"Yeah," I agreed. "That could have made the difference between an open and closed-casket funeral."
Everyone was safe, but not fine. From that moment on, the nature of our climb changed in very important ways. Brent was now officially sketched.
I took the next lead to finish off the vertical part of our meandering route after using up less than half the rope. I leaned over the north face for a moment to enjoy the thousand-foot exposure above the Teepe Glacier, then cut south to climb an easy slab crack and join (as far as I could tell) the third route of the day. We named my overhang “Zig” and the friction traverse where Brent dislodged the rock “Zag” on the off chance that we were the first ones to ever climb them. This third route interconnect wasn’t worth naming.
In a way, the guidebook had been right – “If you get off route, you’ll be in trouble” – but not for the reasons it implied. Back in the day the book was published, some of the moves we had done may have been dangerous, and they may not have had the pro to make our variations safe, but they must have had just as much of the loose rock that presents the most dangerous element of climbing here.
From my belay – the only sturdy spot I could find among loose, broken rock – it was only a quick jaunt to the summit. Chris and Brent arrived and Brent’s emotional state had deteriorated considerably. He talked about how we were behind schedule – not quite raving – and we had to get off this mountain quickly. He passed my belay without collecting the rack of pro and I had to call him back. “Dammit, Brent, slow down! You’re going to get someone killed!”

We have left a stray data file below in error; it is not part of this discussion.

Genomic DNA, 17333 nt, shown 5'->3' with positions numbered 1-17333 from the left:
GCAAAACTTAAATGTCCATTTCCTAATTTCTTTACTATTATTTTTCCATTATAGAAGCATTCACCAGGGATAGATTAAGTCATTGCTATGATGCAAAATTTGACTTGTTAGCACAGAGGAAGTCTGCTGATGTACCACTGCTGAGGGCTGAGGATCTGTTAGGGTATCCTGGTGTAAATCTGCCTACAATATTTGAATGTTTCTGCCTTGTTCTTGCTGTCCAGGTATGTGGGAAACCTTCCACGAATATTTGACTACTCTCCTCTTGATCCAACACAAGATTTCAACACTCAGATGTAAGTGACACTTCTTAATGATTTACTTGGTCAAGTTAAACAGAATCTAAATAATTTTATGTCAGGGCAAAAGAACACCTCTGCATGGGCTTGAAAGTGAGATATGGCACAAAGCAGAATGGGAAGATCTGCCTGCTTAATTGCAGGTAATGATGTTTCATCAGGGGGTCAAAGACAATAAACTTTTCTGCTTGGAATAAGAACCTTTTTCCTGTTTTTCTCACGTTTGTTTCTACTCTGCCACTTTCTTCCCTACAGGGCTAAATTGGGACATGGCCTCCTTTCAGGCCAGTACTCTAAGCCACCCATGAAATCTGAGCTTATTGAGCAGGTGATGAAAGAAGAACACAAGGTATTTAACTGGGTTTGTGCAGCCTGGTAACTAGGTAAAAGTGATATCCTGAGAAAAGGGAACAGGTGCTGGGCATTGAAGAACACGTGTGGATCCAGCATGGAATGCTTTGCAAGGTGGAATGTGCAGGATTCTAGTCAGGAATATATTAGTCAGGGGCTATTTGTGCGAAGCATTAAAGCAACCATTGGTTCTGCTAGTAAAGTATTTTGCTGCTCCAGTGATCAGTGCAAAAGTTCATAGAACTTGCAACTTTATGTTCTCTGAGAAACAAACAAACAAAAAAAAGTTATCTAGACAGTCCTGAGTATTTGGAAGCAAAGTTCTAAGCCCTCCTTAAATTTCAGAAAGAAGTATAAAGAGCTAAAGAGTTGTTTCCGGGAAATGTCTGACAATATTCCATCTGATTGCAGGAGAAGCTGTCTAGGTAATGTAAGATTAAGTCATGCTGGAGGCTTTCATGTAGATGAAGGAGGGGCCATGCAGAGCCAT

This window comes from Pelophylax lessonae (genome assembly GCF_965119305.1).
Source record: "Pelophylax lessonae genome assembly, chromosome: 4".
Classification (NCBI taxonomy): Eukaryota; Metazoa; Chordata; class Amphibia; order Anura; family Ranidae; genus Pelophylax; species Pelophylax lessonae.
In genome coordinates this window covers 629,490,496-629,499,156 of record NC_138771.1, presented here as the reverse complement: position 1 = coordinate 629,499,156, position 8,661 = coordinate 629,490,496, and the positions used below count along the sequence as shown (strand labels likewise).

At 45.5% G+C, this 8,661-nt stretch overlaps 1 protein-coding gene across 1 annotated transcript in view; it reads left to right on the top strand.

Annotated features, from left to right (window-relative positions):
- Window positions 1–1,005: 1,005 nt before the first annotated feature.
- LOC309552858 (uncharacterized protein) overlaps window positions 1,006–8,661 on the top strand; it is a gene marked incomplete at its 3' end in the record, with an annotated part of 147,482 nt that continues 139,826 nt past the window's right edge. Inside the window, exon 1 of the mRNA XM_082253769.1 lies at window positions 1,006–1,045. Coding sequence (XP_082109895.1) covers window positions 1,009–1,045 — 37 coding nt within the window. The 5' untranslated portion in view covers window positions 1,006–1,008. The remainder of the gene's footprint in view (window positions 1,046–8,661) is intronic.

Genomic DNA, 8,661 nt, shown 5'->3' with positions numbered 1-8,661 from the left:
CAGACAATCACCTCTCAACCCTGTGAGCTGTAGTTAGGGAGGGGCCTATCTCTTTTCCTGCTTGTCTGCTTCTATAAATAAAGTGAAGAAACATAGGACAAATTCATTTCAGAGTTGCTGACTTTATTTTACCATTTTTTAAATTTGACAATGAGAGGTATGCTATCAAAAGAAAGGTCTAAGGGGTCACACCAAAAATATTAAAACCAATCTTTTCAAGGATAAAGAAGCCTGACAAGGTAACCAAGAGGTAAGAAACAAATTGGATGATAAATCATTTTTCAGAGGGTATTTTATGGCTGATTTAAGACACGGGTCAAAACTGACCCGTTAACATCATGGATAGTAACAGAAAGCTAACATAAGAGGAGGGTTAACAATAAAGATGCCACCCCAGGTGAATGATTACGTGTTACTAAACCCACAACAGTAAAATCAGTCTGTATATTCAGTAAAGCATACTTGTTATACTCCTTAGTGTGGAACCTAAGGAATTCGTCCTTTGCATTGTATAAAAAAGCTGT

Brent returned and collected the sling, then spent several minutes negotiating a five-foot cliff of rotten rock. “It’s no good!” he said over and over, when it was actually extremely simple to mantle and high step across. He traversed north and the mountain sloped off even more.
When I followed around, third again, Brent insisted that we didn’t have time to hike the final hundred feet to the summit. In retrospect, I wish I’d have taken the four minutes and gone anyway, but we traversed to the top anchors and began rappelling down the west face. Stations were obvious and comfortable and the route looked easy and fun to climb. Another day, perhaps I will return this way and complete the last few steps to the top.
Brent’s spirits seemed to rise as our elevation fell. We weren’t sure how easily we could traverse in the fading light back to the west face (snow to the north, steep talus to the south) so we climbed through the Glencoe Col and retreated by the same route we had approached the Exxum Ridge the day before.
We reached camp in the moraine in the dark, slept hard, and hiked out in the morning. Chad and Carol got engaged and later married. Chris and I continue to climb together and I count his family as some of my closest friends.
I sometimes wonder about Brent and the Tetons – whether he has returned and what lasting impact our near accident and other close calls may continue to have on his feelings toward them.
It would be a shame to scrap such a long-term relationship just because things got rocky for a while, but any honest mountaineer has to admit that mountains like the Tetons can not be trusted. They are unstable. They are moody. They are demanding and confusing and dangerous.
But they are beautiful, and no matter what happens, we will never leave them alone.